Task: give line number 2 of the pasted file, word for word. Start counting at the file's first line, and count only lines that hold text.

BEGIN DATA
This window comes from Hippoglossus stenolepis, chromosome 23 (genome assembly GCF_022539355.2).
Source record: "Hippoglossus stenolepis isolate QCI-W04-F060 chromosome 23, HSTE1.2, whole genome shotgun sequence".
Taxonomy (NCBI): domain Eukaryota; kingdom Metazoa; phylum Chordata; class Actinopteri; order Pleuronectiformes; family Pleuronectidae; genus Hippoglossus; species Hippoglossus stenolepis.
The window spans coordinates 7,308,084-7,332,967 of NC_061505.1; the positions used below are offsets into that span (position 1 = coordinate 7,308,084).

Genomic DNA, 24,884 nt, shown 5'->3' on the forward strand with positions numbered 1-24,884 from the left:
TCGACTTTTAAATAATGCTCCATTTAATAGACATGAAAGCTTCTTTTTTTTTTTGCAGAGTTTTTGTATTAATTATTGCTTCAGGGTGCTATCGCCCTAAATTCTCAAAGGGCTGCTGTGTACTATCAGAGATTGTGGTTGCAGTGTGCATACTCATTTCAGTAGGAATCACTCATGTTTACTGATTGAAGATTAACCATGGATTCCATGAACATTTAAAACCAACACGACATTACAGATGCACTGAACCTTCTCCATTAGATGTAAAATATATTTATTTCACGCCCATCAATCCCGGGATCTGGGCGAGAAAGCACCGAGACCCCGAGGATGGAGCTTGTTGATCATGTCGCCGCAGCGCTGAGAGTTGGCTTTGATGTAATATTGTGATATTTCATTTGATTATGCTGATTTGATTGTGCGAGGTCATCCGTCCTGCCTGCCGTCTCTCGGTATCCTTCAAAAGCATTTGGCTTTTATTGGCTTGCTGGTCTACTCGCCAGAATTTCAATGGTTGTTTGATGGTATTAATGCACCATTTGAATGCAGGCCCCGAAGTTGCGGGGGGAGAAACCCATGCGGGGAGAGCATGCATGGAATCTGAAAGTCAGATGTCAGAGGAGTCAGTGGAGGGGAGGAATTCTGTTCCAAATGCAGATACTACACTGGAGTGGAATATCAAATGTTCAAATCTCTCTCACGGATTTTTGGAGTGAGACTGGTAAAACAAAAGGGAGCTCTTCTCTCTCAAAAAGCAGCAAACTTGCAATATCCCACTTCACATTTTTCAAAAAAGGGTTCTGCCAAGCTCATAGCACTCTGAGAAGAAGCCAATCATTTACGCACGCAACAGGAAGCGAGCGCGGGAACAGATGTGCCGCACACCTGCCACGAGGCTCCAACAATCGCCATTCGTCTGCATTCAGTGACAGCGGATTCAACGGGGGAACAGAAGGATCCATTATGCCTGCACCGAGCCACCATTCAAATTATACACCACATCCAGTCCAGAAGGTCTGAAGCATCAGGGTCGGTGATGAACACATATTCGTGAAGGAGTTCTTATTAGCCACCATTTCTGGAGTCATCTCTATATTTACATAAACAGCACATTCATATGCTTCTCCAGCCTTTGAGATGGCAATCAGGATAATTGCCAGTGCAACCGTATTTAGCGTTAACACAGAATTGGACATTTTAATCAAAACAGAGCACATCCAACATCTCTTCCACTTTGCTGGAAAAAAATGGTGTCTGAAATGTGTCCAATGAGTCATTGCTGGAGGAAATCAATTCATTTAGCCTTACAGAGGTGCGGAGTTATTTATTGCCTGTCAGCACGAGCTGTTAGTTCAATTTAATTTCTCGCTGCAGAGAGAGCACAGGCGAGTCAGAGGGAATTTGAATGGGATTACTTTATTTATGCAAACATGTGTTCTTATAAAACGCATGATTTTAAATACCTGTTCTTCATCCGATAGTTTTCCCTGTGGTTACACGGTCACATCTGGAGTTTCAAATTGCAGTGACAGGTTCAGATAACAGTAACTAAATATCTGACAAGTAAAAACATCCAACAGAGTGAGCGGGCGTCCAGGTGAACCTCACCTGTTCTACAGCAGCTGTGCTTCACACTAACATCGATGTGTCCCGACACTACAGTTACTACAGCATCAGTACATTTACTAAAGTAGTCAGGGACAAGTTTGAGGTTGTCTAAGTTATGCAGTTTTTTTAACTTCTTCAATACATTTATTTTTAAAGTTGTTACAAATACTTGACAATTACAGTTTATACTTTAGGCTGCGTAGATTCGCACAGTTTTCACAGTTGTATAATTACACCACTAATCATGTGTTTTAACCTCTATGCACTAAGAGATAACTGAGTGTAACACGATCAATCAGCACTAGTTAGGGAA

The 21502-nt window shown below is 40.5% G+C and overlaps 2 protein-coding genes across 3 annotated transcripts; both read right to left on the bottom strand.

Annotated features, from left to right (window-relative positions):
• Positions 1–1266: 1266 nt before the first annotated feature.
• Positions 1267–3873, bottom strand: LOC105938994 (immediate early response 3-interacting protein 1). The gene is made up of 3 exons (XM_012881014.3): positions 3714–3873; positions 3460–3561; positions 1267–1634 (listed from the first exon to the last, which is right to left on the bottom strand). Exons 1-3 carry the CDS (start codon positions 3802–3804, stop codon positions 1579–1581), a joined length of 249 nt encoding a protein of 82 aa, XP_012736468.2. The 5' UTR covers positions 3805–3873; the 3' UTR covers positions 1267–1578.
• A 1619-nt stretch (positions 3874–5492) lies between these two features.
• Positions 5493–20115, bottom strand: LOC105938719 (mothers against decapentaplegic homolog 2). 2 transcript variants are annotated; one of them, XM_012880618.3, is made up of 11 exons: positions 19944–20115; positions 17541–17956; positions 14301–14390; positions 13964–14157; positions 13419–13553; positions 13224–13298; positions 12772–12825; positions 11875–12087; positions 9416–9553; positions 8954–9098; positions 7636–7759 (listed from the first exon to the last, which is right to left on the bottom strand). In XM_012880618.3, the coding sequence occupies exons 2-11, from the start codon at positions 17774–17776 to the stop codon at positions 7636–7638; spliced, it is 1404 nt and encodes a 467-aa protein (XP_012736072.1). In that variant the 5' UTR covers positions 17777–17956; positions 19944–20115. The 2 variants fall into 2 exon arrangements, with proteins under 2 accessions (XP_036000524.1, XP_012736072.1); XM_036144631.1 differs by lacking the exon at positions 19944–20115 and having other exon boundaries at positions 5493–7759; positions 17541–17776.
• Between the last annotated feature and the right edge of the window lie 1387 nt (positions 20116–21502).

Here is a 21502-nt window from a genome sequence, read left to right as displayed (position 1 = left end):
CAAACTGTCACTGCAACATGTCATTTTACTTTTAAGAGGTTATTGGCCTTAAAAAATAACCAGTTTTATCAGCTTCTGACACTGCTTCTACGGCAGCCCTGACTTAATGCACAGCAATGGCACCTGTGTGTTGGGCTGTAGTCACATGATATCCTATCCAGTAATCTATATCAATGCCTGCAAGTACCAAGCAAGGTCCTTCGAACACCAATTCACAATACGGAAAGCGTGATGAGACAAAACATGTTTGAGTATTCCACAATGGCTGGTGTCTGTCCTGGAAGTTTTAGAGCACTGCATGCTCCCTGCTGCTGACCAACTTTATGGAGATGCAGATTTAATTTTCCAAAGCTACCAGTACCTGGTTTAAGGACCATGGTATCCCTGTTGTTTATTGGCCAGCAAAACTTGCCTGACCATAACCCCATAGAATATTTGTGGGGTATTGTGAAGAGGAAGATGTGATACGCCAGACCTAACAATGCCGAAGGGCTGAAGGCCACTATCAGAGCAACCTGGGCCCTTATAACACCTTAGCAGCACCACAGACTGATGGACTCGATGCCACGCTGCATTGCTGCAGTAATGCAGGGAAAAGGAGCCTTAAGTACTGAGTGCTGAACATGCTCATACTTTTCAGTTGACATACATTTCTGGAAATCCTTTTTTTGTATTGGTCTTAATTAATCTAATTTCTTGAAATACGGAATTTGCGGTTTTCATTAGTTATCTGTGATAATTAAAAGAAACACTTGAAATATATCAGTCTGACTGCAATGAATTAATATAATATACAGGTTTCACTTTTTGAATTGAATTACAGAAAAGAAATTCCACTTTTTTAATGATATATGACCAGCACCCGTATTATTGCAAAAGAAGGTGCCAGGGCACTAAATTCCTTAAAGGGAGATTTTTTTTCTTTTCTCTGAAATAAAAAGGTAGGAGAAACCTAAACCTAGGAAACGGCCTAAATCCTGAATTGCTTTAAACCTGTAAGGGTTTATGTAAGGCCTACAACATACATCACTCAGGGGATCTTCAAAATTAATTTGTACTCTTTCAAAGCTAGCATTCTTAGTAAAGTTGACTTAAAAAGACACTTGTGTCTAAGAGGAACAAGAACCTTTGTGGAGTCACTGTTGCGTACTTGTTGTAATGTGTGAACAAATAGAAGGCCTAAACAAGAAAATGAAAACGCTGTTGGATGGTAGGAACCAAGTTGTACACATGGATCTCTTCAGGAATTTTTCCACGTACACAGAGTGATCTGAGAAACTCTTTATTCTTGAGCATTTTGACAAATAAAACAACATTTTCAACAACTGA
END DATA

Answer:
Source record: "Hippoglossus stenolepis isolate QCI-W04-F060 chromosome 23, HSTE1.2, whole genome shotgun sequence".